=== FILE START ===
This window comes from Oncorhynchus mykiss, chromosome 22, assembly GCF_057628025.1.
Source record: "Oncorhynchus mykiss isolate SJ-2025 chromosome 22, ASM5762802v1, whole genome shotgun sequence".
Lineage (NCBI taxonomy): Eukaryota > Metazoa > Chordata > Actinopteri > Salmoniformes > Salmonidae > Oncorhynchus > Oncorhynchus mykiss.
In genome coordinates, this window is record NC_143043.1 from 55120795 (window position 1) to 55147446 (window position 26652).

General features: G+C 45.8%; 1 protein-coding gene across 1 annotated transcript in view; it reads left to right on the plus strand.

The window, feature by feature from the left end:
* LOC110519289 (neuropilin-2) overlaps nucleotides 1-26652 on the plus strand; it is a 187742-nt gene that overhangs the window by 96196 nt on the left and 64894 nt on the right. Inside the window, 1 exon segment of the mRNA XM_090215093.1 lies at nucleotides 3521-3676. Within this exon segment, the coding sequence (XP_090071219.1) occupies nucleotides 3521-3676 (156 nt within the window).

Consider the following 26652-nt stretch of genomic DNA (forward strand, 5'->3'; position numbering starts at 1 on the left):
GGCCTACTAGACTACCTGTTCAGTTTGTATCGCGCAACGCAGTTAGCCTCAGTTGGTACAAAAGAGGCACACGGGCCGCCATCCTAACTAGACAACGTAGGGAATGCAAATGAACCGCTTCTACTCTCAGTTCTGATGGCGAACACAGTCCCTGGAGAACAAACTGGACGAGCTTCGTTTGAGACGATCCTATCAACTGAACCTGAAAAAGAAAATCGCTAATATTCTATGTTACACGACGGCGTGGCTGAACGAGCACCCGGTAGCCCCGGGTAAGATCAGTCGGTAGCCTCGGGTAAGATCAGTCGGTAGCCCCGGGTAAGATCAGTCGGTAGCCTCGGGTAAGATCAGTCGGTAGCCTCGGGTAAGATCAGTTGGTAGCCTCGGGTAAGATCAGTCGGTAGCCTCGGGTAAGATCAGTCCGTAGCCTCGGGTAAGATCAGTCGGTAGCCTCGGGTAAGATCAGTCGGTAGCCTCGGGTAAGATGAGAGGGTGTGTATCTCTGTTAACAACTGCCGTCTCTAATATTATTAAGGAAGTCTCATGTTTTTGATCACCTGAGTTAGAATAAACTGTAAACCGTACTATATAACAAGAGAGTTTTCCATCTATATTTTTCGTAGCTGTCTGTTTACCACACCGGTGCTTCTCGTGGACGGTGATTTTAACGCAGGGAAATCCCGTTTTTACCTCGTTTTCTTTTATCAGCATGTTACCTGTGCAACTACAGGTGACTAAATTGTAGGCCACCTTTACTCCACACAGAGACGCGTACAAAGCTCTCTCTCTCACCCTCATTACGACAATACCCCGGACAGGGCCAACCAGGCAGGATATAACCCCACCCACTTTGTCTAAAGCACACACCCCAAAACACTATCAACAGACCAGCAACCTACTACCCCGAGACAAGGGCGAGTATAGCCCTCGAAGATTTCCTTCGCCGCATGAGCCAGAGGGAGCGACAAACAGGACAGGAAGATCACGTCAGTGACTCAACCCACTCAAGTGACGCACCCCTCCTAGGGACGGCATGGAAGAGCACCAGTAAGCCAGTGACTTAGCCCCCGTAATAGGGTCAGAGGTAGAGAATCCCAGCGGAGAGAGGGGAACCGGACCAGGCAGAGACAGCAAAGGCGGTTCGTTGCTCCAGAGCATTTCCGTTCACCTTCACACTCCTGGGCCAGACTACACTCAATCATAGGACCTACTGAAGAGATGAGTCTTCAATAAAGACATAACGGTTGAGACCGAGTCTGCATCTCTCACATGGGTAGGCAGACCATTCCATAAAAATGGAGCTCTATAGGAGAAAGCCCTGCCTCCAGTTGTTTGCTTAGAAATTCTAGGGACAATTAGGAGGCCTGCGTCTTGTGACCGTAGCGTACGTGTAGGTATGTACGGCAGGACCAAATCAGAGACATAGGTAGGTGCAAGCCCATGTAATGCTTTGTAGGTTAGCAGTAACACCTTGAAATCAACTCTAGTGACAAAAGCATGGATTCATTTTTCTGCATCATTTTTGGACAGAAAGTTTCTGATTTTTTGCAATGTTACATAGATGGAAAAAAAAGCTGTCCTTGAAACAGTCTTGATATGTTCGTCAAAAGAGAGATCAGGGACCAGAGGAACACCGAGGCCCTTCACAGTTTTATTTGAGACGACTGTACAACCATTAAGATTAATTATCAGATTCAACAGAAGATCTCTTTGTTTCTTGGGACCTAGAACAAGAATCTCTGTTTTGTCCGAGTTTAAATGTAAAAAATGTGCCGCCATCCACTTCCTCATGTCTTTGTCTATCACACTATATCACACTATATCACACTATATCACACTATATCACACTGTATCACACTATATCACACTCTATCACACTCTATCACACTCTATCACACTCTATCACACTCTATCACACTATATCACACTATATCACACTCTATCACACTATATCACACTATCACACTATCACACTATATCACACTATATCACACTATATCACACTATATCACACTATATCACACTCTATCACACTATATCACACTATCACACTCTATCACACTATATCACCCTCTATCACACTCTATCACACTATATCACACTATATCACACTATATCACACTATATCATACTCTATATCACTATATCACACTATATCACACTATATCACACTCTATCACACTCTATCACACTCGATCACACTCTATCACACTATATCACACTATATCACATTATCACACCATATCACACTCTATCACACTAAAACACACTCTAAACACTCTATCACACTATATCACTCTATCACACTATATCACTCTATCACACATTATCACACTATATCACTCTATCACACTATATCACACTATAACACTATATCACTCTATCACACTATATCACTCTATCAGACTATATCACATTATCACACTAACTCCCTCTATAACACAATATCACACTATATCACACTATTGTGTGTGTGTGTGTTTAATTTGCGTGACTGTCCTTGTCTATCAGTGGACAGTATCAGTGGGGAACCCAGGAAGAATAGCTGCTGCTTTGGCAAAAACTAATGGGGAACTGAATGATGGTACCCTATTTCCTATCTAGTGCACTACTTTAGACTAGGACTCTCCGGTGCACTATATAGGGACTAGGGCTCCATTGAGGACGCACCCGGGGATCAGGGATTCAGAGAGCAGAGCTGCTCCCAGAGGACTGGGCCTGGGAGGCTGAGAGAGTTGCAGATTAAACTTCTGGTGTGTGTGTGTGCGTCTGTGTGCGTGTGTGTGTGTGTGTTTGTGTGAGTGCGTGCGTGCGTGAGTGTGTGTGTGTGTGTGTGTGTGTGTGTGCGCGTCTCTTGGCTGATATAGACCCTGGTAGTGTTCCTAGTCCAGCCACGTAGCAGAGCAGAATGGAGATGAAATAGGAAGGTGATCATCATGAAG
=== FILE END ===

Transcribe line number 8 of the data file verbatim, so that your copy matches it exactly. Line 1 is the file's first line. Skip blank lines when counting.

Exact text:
Consider the following 26652-nt stretch of genomic DNA (forward strand, 5'->3'; position numbering starts at 1 on the left):